Promethean, the education business, will this week unveil plans for a stock-market flotation that will value the company at as much as £500m.
The announcement, which could come as early as today, will give some comfort to new-issue specialists, who were rocked last week by the decision of three large companies to postpone plans for flotations amid nervousness about stock-market conditions and investor appetite.
Promethean, which is one of two companies that dominate the worldwide market for the interactive whiteboards now commonly installed in British school classrooms, has been working hard on its flotation plans, but might have been expected to delay the formal announcement of its initial public offering (IPO), following last week's moves by New Look, Merlin Entertainments and Travelport to step back from their stock-market launches. Like last week's businesses, a significant chunk of Promethean is owned by private equity, with Apax Partners having taken a 25 per cent stake in the company in 2004, eight years after it was founded.
However, Apax is thought to be relaxed about the prospects for a successful flotation of the business, which would enable it to realise the value of its entire stake. Crucially, Promethean is a profitable business – it made £26m in 2008, the last year for which figures have been published – that is free of the debt some other companies proceeding to flotation have been saddled with.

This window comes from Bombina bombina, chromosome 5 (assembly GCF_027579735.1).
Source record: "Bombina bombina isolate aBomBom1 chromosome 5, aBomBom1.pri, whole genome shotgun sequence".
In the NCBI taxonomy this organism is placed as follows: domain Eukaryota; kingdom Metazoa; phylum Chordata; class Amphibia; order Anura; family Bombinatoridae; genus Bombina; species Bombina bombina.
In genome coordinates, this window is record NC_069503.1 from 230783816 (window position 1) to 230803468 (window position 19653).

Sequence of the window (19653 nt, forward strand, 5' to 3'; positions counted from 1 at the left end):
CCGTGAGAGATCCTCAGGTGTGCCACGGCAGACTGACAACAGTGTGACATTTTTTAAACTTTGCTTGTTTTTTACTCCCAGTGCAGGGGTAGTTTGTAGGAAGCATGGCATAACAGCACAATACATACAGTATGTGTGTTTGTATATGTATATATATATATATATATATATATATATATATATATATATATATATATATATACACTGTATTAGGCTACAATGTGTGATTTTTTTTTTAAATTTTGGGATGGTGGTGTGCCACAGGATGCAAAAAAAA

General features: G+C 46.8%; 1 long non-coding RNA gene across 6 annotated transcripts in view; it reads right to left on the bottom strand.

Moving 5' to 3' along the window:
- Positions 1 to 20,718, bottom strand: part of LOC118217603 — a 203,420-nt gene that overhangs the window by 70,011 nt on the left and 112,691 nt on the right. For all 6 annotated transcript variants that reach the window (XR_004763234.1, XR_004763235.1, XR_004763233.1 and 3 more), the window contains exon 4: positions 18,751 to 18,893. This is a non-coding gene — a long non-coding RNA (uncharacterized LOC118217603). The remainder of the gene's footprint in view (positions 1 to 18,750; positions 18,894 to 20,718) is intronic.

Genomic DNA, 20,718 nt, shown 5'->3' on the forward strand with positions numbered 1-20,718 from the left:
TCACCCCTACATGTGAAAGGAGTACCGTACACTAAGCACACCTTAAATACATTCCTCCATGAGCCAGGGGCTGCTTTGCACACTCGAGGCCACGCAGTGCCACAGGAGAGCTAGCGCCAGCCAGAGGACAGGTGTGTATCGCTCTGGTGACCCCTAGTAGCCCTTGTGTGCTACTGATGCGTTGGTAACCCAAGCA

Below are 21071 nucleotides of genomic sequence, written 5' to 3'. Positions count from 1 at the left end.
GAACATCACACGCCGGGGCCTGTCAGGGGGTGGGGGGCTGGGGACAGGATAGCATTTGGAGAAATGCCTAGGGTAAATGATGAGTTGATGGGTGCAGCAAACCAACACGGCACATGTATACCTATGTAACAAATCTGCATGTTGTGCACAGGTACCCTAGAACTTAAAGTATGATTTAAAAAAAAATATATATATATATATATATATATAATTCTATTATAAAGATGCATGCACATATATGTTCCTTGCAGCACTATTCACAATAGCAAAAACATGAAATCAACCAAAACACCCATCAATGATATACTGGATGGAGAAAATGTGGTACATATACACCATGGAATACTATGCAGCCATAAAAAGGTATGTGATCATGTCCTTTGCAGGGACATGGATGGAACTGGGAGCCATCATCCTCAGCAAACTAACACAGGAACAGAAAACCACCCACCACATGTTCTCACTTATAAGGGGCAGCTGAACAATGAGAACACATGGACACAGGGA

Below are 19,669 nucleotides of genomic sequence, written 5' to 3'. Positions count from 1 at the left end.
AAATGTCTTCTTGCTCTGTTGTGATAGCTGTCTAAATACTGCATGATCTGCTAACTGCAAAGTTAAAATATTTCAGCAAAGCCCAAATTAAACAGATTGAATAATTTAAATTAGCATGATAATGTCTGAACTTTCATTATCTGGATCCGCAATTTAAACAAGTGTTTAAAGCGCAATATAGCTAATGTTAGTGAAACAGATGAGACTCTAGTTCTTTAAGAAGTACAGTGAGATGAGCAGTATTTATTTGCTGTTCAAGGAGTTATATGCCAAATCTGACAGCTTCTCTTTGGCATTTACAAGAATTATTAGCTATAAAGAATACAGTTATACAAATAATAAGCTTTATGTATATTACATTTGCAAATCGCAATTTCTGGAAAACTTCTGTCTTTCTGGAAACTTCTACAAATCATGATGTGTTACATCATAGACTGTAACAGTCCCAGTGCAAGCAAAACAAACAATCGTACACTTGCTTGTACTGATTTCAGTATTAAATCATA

Investors' appetite is also likely to be whetted by the growth prospects for the business. The UK has been an early adopter of interactive whiteboard technology, with around 70 per cent of British classrooms now equipped with the devices. Other countries, however, now seem to be copying the UK example, with Promethean having just enjoyed a breakthrough year in North America and building a presence in a string of European countries, as well as the Far East.
Promethean has also developed a number of handheld devices for children which have proved increasingly popular with teachers. A third strand to the product line is Promethean Planet, an online community that enables teachers from around the world to communicate on topics such as lesson plans.
Tony Cann, the business's founder, still owns a 50 per cent stake in Promethean, though it is now chaired by Graham Howe, one of the founders of the mobile-phone giant Orange. Its chief executive, Jean-Yves Charlier, is a former CEO of Colt Telecom.
Despite having taken positive soundings from investors, Promethean and its advisers, Goldman Sachs and JP Morgan Cazenove, will need to keep their nerve in order to get the flotation away. In addition to the three high-profile cases of last week, up to 10 companies are thought to have put IPO plans on hold in recent weeks, such is the nervousness about the fragility of investors' confidence.